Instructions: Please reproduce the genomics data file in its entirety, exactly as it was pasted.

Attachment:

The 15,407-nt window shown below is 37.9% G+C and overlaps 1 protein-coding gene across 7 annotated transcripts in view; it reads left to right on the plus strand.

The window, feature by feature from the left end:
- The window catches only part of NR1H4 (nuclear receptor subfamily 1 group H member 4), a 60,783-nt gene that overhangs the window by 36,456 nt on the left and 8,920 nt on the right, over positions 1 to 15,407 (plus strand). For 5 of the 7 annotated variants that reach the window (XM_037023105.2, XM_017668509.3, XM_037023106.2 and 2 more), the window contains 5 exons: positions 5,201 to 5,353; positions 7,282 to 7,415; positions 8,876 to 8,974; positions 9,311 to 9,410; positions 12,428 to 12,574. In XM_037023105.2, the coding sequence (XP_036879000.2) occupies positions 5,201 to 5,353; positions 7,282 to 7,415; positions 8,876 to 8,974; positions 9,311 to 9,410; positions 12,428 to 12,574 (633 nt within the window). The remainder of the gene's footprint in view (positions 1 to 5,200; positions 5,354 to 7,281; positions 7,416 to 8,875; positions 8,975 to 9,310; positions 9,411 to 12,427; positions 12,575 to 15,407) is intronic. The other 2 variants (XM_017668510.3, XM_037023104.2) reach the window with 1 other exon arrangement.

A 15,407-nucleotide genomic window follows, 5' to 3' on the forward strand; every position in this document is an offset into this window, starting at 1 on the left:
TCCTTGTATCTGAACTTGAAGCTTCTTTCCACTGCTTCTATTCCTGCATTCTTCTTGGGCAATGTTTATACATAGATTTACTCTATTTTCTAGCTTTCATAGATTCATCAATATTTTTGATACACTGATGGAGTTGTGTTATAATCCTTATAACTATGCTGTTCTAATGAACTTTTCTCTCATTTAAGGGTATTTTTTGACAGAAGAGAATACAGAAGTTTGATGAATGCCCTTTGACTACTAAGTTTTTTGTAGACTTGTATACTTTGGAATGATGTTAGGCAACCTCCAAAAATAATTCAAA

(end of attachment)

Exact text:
The 15,407-nt window shown below is 37.9% G+C and overlaps 1 protein-coding gene across 7 annotated transcripts in view; it reads left to right on the plus strand.

The window, feature by feature from the left end:
- The window catches only part of NR1H4 (nuclear receptor subfamily 1 group H member 4), a 60,783-nt gene that overhangs the window by 36,456 nt on the left and 8,920 nt on the right, over positions 1 to 15,407 (plus strand). For 5 of the 7 annotated variants that reach the window (XM_037023105.2, XM_017668509.3, XM_037023106.2 and 2 more), the window contains 5 exons: positions 5,201 to 5,353; positions 7,282 to 7,415; positions 8,876 to 8,974; positions 9,311 to 9,410; positions 12,428 to 12,574. In XM_037023105.2, the coding sequence (XP_036879000.2) occupies positions 5,201 to 5,353; positions 7,282 to 7,415; positions 8,876 to 8,974; positions 9,311 to 9,410; positions 12,428 to 12,574 (633 nt within the window). The remainder of the gene's footprint in view (positions 1 to 5,200; positions 5,354 to 7,281; positions 7,416 to 8,875; positions 8,975 to 9,310; positions 9,411 to 12,427; positions 12,575 to 15,407) is intronic. The other 2 variants (XM_017668510.3, XM_037023104.2) reach the window with 1 other exon arrangement.

A 15,407-nucleotide genomic window follows, 5' to 3' on the forward strand; every position in this document is an offset into this window, starting at 1 on the left:
TCCTTGTATCTGAACTTGAAGCTTCTTTCCACTGCTTCTATTCCTGCATTCTTCTTGGGCAATGTTTATACATAGATTTACTCTATTTTCTAGCTTTCATAGATTCATCAATATTTTTGATACACTGATGGAGTTGTGTTATAATCCTTATAACTATGCTGTTCTAATGAACTTTTCTCTCATTTAAGGGTATTTTTTGACAGAAGAGAATACAGAAGTTTGATGAATGCCCTTTGACTACTAAGTTTTTTGTAGACTTGTATACTTTGGAATGATGTTAGGCAACCTCCAAAAATAATTCAAA